Milo Janus owns a chain of health clubs, but one of his franchisees discovers the man is cheating him - and can prove it to the authorities. Janus responds by murdering his partner and making it look as if he had accidentally killed himself trying to lift a barbell that was too heavy for him. Janus creates a would-be perfect alibi for himself involving a tape recording of his victim's voice, a phone that doesn't light up, a sexy secretary, a party for friends at his house, and a pornographic horror movie. But no alibi is perfect when the rumpled Lt. Columbo is on the case.Written by
On the September 13, 1974 episode of The Tonight Show Peter Falk, in Columbo costume, does an unannounced walk on and describes the plot of this episode that is currently being shot. It's mentioned he had just come from the Columbo set which explains his outfit. See more »
When Janus offers Columbo the carrot juice, the glass is full. The next shot shows only half a glass, later it is full again. See more »
[on the phone with his wife]
I'm gonna hang up. You can keep talkin' but I'm gonna hang up.
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During the end credits the usual theme music is not heard. In its place is a jingle for the fictional Milo Janus fitness club instead. See more »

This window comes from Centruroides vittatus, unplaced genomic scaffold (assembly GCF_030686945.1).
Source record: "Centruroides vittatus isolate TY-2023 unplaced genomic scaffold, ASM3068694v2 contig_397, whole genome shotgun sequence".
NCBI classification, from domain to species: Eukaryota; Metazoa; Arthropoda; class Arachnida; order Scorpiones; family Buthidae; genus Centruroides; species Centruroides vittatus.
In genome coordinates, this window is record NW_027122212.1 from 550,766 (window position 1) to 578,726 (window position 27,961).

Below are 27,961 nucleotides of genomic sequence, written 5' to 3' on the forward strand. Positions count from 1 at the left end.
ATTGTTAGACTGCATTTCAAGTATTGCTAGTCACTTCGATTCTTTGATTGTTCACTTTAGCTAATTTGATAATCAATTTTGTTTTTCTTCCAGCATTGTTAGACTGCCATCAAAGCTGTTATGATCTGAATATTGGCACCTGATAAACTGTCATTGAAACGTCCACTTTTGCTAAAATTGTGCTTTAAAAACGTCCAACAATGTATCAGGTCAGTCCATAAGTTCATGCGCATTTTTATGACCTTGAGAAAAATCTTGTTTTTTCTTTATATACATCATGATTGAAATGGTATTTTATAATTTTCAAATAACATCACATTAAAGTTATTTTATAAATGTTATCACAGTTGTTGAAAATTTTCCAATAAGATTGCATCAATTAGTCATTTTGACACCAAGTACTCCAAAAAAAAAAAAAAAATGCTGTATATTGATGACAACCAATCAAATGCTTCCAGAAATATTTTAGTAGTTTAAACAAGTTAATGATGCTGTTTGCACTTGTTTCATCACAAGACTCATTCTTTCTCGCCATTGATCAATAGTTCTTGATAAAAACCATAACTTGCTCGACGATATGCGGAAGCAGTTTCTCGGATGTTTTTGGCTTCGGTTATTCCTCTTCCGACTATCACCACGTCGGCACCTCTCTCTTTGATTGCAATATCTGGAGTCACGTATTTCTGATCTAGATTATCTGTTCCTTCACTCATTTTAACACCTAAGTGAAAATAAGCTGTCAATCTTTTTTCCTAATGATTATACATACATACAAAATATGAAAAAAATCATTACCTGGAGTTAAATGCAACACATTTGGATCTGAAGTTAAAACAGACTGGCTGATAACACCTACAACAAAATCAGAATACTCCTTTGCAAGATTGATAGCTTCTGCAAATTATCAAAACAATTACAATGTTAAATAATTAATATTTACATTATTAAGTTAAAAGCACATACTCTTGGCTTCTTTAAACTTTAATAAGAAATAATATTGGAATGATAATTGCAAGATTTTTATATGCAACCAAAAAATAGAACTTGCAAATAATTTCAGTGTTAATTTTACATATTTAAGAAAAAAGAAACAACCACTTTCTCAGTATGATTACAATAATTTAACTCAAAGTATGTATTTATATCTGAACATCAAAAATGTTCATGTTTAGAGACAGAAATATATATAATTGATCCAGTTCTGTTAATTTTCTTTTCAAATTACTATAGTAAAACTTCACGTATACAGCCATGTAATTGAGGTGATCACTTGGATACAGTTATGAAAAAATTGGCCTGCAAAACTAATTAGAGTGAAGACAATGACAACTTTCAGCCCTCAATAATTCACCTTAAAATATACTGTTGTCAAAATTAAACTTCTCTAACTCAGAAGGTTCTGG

AN EXERCISE IN FATALITY is a fine episode in the early run of Columbo. It's strength lies in the quality of the writing, in particularly the fully-realised characters. Robert Conrad is the guest villain, a fitness and fanatic and ruthless businessman, and he makes a supremely tough foe for our protagonist to butt heads with: physically imposing, urbane, charismatic, and supremely self-confident.
The opening part of the story is very well handled with a good depiction of the business workings of a gym circa 1974. The murder is sudden, sweaty, and unexpected, and the way in which it's made to look like an accident is very clever. The subsequent investigation is well paced and always entertaining, with a particular emphasis on 'fish out of water' humour as Columbo gets involved in the fitness scene and even goes for a couple of jogs. The lengthy interlude in which he tries to get information from an uptight secretary is a real highlight. In addition, both Philip Bruns and Gretchen Corbett are very good in their minor roles. There's nothing to dislike about AN EXERCISE IN FATALITY - apart from perhaps the murderer himself!
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